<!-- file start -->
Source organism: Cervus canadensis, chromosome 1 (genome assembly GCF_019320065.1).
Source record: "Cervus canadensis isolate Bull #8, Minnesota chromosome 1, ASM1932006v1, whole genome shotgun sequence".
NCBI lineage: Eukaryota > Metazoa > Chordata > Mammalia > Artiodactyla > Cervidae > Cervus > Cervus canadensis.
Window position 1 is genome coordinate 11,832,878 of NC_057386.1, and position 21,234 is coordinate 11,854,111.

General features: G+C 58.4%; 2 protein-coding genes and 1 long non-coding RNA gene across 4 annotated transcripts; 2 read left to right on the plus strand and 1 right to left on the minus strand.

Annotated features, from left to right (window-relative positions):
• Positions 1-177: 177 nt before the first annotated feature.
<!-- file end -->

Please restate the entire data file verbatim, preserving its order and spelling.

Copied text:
Source organism: Cervus canadensis, chromosome 1 (genome assembly GCF_019320065.1).
Source record: "Cervus canadensis isolate Bull #8, Minnesota chromosome 1, ASM1932006v1, whole genome shotgun sequence".
NCBI lineage: Eukaryota > Metazoa > Chordata > Mammalia > Artiodactyla > Cervidae > Cervus > Cervus canadensis.
Window position 1 is genome coordinate 11,832,878 of NC_057386.1, and position 21,234 is coordinate 11,854,111.

General features: G+C 58.4%; 2 protein-coding genes and 1 long non-coding RNA gene across 4 annotated transcripts; 2 read left to right on the plus strand and 1 right to left on the minus strand.

Annotated features, from left to right (window-relative positions):
• Positions 1-177: 177 nt before the first annotated feature.